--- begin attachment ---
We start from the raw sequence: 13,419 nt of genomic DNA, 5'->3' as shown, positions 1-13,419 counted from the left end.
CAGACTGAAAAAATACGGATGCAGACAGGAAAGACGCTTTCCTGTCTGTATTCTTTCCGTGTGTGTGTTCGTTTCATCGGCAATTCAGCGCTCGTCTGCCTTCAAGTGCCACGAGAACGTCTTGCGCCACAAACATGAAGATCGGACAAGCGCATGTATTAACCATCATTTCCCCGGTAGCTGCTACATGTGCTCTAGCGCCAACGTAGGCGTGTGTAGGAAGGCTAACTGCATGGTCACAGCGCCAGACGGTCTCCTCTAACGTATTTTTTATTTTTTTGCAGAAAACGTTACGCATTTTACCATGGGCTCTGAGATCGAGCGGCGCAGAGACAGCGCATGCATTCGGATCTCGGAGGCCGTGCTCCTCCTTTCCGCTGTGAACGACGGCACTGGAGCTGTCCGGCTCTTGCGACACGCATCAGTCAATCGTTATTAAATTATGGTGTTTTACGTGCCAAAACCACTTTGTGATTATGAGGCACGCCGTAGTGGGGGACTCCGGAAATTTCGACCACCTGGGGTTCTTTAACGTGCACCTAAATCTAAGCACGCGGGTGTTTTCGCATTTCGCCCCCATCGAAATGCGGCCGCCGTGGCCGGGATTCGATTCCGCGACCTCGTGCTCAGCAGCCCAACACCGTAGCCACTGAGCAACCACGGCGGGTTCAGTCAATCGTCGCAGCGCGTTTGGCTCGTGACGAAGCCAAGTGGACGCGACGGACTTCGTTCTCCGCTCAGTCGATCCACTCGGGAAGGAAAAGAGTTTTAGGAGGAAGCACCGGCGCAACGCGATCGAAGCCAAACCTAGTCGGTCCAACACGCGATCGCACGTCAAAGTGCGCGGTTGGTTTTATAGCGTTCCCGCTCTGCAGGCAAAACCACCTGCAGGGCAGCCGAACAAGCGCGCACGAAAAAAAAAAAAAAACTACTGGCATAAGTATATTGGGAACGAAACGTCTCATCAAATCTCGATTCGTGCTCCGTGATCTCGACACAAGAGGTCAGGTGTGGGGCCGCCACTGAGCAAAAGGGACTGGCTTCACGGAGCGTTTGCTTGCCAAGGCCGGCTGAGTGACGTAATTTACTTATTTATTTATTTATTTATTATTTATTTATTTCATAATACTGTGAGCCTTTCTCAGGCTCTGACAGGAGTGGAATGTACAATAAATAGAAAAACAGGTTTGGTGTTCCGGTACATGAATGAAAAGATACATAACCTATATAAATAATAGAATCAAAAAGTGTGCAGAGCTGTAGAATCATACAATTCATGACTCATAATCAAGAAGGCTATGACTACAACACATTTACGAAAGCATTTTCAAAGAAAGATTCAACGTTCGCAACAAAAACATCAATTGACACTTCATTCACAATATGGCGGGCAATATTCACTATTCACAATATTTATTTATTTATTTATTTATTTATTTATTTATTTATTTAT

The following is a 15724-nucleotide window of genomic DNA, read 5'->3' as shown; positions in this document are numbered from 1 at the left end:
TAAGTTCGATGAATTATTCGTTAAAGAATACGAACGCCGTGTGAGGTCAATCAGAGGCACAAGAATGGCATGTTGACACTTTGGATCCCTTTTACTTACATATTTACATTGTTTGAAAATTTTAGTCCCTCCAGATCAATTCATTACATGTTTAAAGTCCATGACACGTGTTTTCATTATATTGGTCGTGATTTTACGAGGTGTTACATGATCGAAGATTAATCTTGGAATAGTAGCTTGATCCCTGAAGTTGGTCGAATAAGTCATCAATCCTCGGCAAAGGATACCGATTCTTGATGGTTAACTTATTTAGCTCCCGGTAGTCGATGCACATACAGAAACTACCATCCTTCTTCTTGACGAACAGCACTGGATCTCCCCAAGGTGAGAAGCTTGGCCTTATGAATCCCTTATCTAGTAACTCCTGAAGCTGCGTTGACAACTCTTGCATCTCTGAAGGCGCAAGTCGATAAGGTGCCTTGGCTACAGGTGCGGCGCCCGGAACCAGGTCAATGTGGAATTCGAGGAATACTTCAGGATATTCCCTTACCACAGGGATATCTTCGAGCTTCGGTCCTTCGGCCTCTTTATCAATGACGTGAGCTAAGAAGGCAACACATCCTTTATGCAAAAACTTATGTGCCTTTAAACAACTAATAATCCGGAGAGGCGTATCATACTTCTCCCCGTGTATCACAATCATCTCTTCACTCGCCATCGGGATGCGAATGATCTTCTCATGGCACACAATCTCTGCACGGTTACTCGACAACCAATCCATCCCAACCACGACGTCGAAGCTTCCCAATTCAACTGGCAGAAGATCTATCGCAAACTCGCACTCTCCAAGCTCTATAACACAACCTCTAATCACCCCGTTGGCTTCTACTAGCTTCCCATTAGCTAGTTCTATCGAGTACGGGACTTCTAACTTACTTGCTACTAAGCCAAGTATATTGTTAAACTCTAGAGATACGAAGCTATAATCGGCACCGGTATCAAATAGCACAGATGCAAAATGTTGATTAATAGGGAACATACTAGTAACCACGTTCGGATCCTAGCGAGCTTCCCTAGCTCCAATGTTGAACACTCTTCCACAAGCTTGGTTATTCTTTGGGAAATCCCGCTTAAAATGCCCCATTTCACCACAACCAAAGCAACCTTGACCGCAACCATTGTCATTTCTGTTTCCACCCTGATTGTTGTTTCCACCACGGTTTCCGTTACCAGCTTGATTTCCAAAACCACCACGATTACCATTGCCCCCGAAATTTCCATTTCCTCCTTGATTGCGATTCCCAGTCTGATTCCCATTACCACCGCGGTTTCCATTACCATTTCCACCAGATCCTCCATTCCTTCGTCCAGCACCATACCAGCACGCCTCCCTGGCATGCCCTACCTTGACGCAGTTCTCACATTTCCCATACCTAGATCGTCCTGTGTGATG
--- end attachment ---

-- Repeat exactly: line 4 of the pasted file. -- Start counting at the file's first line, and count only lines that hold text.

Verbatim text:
TAAGTTCGATGAATTATTCGTTAAAGAATACGAACGCCGTGTGAGGTCAATCAGAGGCACAAGAATGGCATGTTGACACTTTGGATCCCTTTTACTTACATATTTACATTGTTTGAAAATTTTAGTCCCTCCAGATCAATTCATTACATGTTTAAAGTCCATGACACGTGTTTTCATTATATTGGTCGTGATTTTACGAGGTGTTACATGATCGAAGATTAATCTTGGAATAGTAGCTTGATCCCTGAAGTTGGTCGAATAAGTCATCAATCCTCGGCAAAGGATACCGATTCTTGATGGTTAACTTATTTAGCTCCCGGTAGTCGATGCACATACAGAAACTACCATCCTTCTTCTTGACGAACAGCACTGGATCTCCCCAAGGTGAGAAGCTTGGCCTTATGAATCCCTTATCTAGTAACTCCTGAAGCTGCGTTGACAACTCTTGCATCTCTGAAGGCGCAAGTCGATAAGGTGCCTTGGCTACAGGTGCGGCGCCCGGAACCAGGTCAATGTGGAATTCGAGGAATACTTCAGGATATTCCCTTACCACAGGGATATCTTCGAGCTTCGGTCCTTCGGCCTCTTTATCAATGACGTGAGCTAAGAAGGCAACACATCCTTTATGCAAAAACTTATGTGCCTTTAAACAACTAATAATCCGGAGAGGCGTATCATACTTCTCCCCGTGTATCACAATCATCTCTTCACTCGCCATCGGGATGCGAATGATCTTCTCATGGCACACAATCTCTGCACGGTTACTCGACAACCAATCCATCCCAACCACGACGTCGAAGCTTCCCAATTCAACTGGCAGAAGATCTATCGCAAACTCGCACTCTCCAAGCTCTATAACACAACCTCTAATCACCCCGTTGGCTTCTACTAGCTTCCCATTAGCTAGTTCTATCGAGTACGGGACTTCTAACTTACTTGCTACTAAGCCAAGTATATTGTTAAACTCTAGAGATACGAAGCTATAATCGGCACCGGTATCAAATAGCACAGATGCAAAATGTTGATTAATAGGGAACATACTAGTAACCACGTTCGGATCCTAGCGAGCTTCCCTAGCTCCAATGTTGAACACTCTTCCACAAGCTTGGTTATTCTTTGGGAAATCCCGCTTAAAATGCCCCATTTCACCACAACCAAAGCAACCTTGACCGCAACCATTGTCATTTCTGTTTCCACCCTGATTGTTGTTTCCACCACGGTTTCCGTTACCAGCTTGATTTCCAAAACCACCACGATTACCATTGCCCCCGAAATTTCCATTTCCTCCTTGATTGCGATTCCCAGTCTGATTCCCATTACCACCGCGGTTTCCATTACCATTTCCACCAGATCCTCCATTCCTTCGTCCAGCACCATACCAGCACGCCTCCCTGGCATGCCCTACCTTGACGCAGTTCTCACATTTCCCATACCTAGATCGTCCTGTGTGATG